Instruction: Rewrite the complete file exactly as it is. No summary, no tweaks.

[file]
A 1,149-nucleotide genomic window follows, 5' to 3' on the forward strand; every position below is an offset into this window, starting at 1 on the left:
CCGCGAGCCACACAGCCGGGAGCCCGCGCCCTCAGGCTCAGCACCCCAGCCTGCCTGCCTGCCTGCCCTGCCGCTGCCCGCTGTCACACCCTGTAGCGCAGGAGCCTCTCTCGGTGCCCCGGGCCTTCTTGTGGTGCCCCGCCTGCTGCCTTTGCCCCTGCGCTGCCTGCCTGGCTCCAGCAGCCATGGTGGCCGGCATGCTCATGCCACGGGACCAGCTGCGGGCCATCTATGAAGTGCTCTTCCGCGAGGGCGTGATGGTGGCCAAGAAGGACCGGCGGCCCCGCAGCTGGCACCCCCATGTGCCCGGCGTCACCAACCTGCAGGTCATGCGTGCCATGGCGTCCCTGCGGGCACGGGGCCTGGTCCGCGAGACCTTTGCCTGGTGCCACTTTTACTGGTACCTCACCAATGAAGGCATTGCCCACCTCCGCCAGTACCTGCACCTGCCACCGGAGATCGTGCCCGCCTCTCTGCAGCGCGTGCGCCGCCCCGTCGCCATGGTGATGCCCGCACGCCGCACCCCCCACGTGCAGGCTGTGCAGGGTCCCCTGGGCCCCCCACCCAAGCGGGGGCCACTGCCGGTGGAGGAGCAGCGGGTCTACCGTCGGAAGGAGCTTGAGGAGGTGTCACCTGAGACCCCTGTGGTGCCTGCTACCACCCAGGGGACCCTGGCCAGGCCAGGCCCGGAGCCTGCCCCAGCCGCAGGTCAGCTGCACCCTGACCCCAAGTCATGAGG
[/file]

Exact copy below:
A 1,149-nucleotide genomic window follows, 5' to 3' on the forward strand; every position below is an offset into this window, starting at 1 on the left:
CCGCGAGCCACACAGCCGGGAGCCCGCGCCCTCAGGCTCAGCACCCCAGCCTGCCTGCCTGCCTGCCCTGCCGCTGCCCGCTGTCACACCCTGTAGCGCAGGAGCCTCTCTCGGTGCCCCGGGCCTTCTTGTGGTGCCCCGCCTGCTGCCTTTGCCCCTGCGCTGCCTGCCTGGCTCCAGCAGCCATGGTGGCCGGCATGCTCATGCCACGGGACCAGCTGCGGGCCATCTATGAAGTGCTCTTCCGCGAGGGCGTGATGGTGGCCAAGAAGGACCGGCGGCCCCGCAGCTGGCACCCCCATGTGCCCGGCGTCACCAACCTGCAGGTCATGCGTGCCATGGCGTCCCTGCGGGCACGGGGCCTGGTCCGCGAGACCTTTGCCTGGTGCCACTTTTACTGGTACCTCACCAATGAAGGCATTGCCCACCTCCGCCAGTACCTGCACCTGCCACCGGAGATCGTGCCCGCCTCTCTGCAGCGCGTGCGCCGCCCCGTCGCCATGGTGATGCCCGCACGCCGCACCCCCCACGTGCAGGCTGTGCAGGGTCCCCTGGGCCCCCCACCCAAGCGGGGGCCACTGCCGGTGGAGGAGCAGCGGGTCTACCGTCGGAAGGAGCTTGAGGAGGTGTCACCTGAGACCCCTGTGGTGCCTGCTACCACCCAGGGGACCCTGGCCAGGCCAGGCCCGGAGCCTGCCCCAGCCGCAGGTCAGCTGCACCCTGACCCCAAGTCATGAGG